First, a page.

Share this article on:

Genetic associations of chronic wound pain after surgery: BAPCAP2-4

Gin, T.; Meng, Z.; Liu, X.; Cheng, C.; Chan, M.

European Journal of Anaesthesiology (EJA): June 2011 - Volume 28 - Issue - p 5–6
Abstracts and Programme: EUROANAESTHESIA 2011: The European Anaesthesiology Congress: Best Abstracts - Runner-up Session 2

Chinese University of Hong Kong, Department of Anaesthesia and Intensive Care, Shatin, Hong Kong

Background and Goal of Study: Chronic postoperative wound pain is a major clinical problem. Depending on the type of surgery, between 10 and 40% patients develop persistent pain even after the surgical wound has apparently healed.

Although the causes are largely unclear, inheritable factors may be associated with this chronic pain. The purpose of this study is to identify the association of single nucleotide polymorphisms (SNPs) with chronic wound pain after major abdominal surgery.

Materials and Methods: The study was approved by the Clinical Research Ethics Committee. Patients undergoing open abdominal surgery gave written consent. Using the modified brief pain inventory, we recorded the severity of post-surgical wound pain at 6 months after surgery. Venous blood was collected for genotyping using TaqMan assays.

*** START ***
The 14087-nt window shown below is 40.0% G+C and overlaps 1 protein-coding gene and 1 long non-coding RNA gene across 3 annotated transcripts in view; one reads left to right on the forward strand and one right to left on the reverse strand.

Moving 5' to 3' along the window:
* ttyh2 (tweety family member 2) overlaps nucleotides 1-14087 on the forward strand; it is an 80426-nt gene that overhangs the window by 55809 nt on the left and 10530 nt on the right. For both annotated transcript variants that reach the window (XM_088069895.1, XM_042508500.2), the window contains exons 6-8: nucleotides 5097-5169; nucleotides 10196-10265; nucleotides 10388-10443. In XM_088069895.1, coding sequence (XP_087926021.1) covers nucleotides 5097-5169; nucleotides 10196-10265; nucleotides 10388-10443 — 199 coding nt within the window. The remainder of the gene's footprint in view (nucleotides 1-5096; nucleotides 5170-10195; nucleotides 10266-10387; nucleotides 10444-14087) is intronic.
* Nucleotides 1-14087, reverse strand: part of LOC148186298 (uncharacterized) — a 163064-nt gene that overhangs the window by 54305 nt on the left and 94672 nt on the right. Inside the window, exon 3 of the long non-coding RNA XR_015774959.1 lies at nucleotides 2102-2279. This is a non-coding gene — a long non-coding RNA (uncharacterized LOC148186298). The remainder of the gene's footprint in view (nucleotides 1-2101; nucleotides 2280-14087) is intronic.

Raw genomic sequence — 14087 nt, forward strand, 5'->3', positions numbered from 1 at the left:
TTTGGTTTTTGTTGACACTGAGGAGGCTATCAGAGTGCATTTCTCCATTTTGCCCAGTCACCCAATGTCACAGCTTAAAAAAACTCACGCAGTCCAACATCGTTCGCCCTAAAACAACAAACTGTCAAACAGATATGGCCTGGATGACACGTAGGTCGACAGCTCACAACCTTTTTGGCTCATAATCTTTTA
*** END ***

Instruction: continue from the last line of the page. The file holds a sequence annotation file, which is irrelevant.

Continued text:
The association between SNPs or haplotypes with chronic postoperative wound pain was tested with a multivariate regression model. A P value < 0.05 was considered statistically significant.

Results and Discussion: Of 228 patients who completed the follow-up interviews, 91 patients (39.9%) reported persistent wound pain. Twenty patients (8.8%) had pain score > 5 (0= least and 10 = worst possible pain). We observed a lower rate of chronic wound pain in patients carrying minor allele for GTP cyclohydrolase 1 (GCH1), catechol-O-methyl transferase 1 (COMT1) and βarrestin2 genes (Table 1).

[Table 1] No Caption available

[Table 1] No Caption available

Further scanning of SNPs and analysis of haplotypes or linkage disequilibrium in these genes (regions) may help to identify functional genetic polymorphisms and other candidate genes that may contribute to the development of persistent pain after surgery.

Conclusions: Chronic wound pain after surgery is associated with some genetic polymorphisms.

© 2011 European Society of Anaesthesiology